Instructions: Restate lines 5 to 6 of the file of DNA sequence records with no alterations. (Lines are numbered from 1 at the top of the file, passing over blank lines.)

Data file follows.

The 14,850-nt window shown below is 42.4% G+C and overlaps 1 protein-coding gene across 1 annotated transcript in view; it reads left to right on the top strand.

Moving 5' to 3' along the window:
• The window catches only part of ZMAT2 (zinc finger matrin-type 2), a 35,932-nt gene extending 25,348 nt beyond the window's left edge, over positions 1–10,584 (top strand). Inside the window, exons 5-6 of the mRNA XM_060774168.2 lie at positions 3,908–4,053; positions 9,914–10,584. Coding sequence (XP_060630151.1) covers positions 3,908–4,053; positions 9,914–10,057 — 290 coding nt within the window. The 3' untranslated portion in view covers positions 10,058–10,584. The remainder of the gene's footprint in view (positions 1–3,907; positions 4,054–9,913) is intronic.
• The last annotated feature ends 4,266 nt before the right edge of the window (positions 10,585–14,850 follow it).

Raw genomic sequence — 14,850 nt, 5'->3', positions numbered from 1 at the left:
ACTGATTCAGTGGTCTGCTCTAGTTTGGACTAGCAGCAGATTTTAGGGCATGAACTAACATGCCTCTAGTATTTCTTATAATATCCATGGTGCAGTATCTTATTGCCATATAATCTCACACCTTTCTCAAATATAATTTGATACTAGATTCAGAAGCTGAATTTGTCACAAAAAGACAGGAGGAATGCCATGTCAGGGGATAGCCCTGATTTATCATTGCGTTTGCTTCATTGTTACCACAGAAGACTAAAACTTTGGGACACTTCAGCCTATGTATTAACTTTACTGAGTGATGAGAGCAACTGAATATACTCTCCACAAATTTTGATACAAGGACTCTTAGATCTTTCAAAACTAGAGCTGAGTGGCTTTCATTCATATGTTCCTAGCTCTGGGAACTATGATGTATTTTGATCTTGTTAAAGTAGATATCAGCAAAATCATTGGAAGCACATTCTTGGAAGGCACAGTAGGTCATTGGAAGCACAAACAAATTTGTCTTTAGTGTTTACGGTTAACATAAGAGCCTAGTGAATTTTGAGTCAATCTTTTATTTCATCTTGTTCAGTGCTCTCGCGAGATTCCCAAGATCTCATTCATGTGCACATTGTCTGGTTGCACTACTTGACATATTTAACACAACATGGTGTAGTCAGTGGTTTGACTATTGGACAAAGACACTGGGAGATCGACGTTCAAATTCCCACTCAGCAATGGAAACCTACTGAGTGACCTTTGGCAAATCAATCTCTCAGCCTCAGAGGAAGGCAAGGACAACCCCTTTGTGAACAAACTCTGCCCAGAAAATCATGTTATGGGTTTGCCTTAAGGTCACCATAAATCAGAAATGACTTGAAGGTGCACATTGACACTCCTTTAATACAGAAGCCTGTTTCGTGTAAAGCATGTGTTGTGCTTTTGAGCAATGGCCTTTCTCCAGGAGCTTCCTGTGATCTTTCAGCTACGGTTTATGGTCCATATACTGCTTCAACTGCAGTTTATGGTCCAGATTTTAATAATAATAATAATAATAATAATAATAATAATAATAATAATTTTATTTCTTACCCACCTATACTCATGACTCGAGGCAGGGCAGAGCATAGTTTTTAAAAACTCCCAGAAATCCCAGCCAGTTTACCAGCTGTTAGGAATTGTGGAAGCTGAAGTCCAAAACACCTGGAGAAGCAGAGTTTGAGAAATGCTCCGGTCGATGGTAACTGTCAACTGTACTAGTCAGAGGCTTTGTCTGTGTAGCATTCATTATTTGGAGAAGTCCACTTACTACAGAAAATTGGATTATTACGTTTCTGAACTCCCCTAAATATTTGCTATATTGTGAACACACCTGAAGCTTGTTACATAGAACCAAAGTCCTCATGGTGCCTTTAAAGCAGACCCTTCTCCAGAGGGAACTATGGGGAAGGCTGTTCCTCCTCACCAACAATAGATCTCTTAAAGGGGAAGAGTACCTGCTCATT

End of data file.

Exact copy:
Raw genomic sequence — 14,850 nt, 5'->3', positions numbered from 1 at the left:
ACTGATTCAGTGGTCTGCTCTAGTTTGGACTAGCAGCAGATTTTAGGGCATGAACTAACATGCCTCTAGTATTTCTTATAATATCCATGGTGCAGTATCTTATTGCCATATAATCTCACACCTTTCTCAAATATAATTTGATACTAGATTCAGAAGCTGAATTTGTCACAAAAAGACAGGAGGAATGCCATGTCAGGGGATAGCCCTGATTTATCATTGCGTTTGCTTCATTGTTACCACAGAAGACTAAAACTTTGGGACACTTCAGCCTATGTATTAACTTTACTGAGTGATGAGAGCAACTGAATATACTCTCCACAAATTTTGATACAAGGACTCTTAGATCTTTCAAAACTAGAGCTGAGTGGCTTTCATTCATATGTTCCTAGCTCTGGGAACTATGATGTATTTTGATCTTGTTAAAGTAGATATCAGCAAAATCATTGGAAGCACATTCTTGGAAGGCACAGTAGGTCATTGGAAGCACAAACAAATTTGTCTTTAGTGTTTACGGTTAACATAAGAGCCTAGTGAATTTTGAGTCAATCTTTTATTTCATCTTGTTCAGTGCTCTCGCGAGATTCCCAAGATCTCATTCATGTGCACATTGTCTGGTTGCACTACTTGACATATTTAACACAACATGGTGTAGTCAGTGGTTTGACTATTGGACAAAGACACTGGGAGATCGACGTTCAAATTCCCACTCAGCAATGGAAACCTACTGAGTGACCTTTGGCAAATCAATCTCTCAGCCTCAGAGGAAGGCAAGGACAACCCCTTTGTGAACAAACTCTGCCCAGAAAATCATGTTATGGGTTTGCCTTAAGGTCACCATAAATCAGAAATGACTTGAAGGTGCACATTGACACTCCTTTAATACAGAAGCCTGTTTCGTGTAAAGCATGTGTTGTGCTTTTGAGCAATGGCCTTTCTCCAGGAGCTTCCTGTGATCTTTCAGCTACGGTTTATGGTCCATATACTGCTTCAACTGCAGTTTATGGTCCAGATTTTAATAATAATAATAATAATAATAATAATAATAATAATAATAATTTTATTTCTTACCCACCTATACTCATGACTCGAGGCAGGGCAGAGCATAGTTTTTAAAAACTCCCAGAAATCCCAGCCAGTTTACCAGCTGTTAGGAATTGTGGAAGCTGAAGTCCAAAACACCTGGAGAAGCAGAGTTTGAGAAATGCTCCGGTCGATGGTAACTGTCAACTGTACTAGTCAGAGGCTTTGTCTGTGTAGCATTCATTATTTGGAGAAGTCCACTTACTACAGAAAATTGGATTATTACGTTTCTGAACTCCCCTAAATATTTGCTATATTGTGAACACACCTGAAGCTTGTTACATAGAACCAAAGTCCTCATGGTGCCTTTAAAGCAGACCCTTCTCCAGAGGGAACTATGGGGAAGGCTGTTCCTCCTCACCAACAATAGATCTCTTAAAGGGGAAGAGTACCTGCTCATT